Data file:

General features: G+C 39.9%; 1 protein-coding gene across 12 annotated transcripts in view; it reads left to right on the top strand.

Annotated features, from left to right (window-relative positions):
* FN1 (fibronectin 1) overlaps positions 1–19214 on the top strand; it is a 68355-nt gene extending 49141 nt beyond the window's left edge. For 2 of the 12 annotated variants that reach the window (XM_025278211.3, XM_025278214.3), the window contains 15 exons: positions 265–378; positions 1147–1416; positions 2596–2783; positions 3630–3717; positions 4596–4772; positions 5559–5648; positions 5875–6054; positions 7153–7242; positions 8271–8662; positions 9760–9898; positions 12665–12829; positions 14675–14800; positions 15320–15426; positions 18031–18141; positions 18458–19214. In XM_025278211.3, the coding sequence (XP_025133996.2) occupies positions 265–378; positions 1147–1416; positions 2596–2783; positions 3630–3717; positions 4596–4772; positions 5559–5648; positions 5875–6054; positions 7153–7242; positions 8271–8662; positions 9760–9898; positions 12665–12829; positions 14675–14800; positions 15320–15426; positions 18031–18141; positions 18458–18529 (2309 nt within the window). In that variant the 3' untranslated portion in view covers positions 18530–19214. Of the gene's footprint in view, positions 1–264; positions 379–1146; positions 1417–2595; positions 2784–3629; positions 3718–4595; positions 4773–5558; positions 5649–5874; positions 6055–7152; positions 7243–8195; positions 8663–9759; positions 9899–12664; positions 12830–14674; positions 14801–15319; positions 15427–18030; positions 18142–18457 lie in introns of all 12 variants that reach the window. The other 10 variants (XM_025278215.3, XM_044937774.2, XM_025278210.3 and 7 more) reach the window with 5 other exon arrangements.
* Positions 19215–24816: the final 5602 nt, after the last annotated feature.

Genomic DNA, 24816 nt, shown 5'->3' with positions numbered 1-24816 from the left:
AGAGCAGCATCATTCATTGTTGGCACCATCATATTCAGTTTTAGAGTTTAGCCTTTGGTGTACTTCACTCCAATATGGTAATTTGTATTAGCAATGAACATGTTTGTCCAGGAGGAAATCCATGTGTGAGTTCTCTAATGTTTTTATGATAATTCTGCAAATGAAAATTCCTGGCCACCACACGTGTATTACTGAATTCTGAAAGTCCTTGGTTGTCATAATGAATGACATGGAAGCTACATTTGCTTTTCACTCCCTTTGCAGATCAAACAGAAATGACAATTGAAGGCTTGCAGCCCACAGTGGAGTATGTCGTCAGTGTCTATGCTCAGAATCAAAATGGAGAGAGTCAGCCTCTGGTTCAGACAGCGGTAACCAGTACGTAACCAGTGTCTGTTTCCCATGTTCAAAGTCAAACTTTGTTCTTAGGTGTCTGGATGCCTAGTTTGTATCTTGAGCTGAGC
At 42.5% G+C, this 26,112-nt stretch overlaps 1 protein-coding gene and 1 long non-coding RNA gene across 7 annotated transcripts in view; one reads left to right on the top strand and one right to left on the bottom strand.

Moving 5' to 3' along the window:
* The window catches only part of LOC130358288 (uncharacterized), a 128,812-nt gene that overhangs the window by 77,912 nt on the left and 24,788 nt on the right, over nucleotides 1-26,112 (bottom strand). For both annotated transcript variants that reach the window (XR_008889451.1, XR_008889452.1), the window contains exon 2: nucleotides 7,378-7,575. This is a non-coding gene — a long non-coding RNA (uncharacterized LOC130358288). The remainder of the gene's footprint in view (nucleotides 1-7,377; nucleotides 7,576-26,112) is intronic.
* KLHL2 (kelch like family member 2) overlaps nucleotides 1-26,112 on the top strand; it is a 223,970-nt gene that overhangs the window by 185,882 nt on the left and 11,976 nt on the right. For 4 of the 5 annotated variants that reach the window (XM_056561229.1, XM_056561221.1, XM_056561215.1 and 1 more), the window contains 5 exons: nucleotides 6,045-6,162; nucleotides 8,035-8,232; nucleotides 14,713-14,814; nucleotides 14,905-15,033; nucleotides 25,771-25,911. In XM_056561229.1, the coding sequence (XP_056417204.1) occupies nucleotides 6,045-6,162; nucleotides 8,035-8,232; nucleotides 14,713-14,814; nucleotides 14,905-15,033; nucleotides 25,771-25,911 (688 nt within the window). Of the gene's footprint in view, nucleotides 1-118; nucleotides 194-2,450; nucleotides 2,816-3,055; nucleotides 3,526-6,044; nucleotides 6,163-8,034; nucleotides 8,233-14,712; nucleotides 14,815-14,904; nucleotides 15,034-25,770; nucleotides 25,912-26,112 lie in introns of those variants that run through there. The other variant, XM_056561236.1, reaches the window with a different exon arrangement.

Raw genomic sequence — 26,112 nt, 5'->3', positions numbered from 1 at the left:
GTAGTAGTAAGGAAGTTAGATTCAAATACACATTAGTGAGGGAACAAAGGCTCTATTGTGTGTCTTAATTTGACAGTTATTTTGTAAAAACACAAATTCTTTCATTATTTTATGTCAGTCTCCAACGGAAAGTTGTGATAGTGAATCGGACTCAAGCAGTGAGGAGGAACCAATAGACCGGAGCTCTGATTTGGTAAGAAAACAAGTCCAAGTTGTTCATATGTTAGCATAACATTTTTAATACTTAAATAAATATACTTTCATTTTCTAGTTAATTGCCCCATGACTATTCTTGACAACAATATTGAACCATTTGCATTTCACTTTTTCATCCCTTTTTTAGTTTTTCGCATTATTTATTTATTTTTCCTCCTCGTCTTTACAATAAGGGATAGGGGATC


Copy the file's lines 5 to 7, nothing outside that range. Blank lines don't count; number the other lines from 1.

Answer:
Genomic DNA, 24816 nt, shown 5'->3' with positions numbered 1-24816 from the left:
AGAGCAGCATCATTCATTGTTGGCACCATCATATTCAGTTTTAGAGTTTAGCCTTTGGTGTACTTCACTCCAATATGGTAATTTGTATTAGCAATGAACATGTTTGTCCAGGAGGAAATCCATGTGTGAGTTCTCTAATGTTTTTATGATAATTCTGCAAATGAAAATTCCTGGCCACCACACGTGTATTACTGAATTCTGAAAGTCCTTGGTTGTCATAATGAATGACATGGAAGCTACATTTGCTTTTCACTCCCTTTGCAGATCAAACAGAAATGACAATTGAAGGCTTGCAGCCCACAGTGGAGTATGTCGTCAGTGTCTATGCTCAGAATCAAAATGGAGAGAGTCAGCCTCTGGTTCAGACAGCGGTAACCAGTACGTAACCAGTGTCTGTTTCCCATGTTCAAAGTCAAACTTTGTTCTTAGGTGTCTGGATGCCTAGTTTGTATCTTGAGCTGAGC
At 42.5% G+C, this 26,112-nt stretch overlaps 1 protein-coding gene and 1 long non-coding RNA gene across 7 annotated transcripts in view; one reads left to right on the top strand and one right to left on the bottom strand.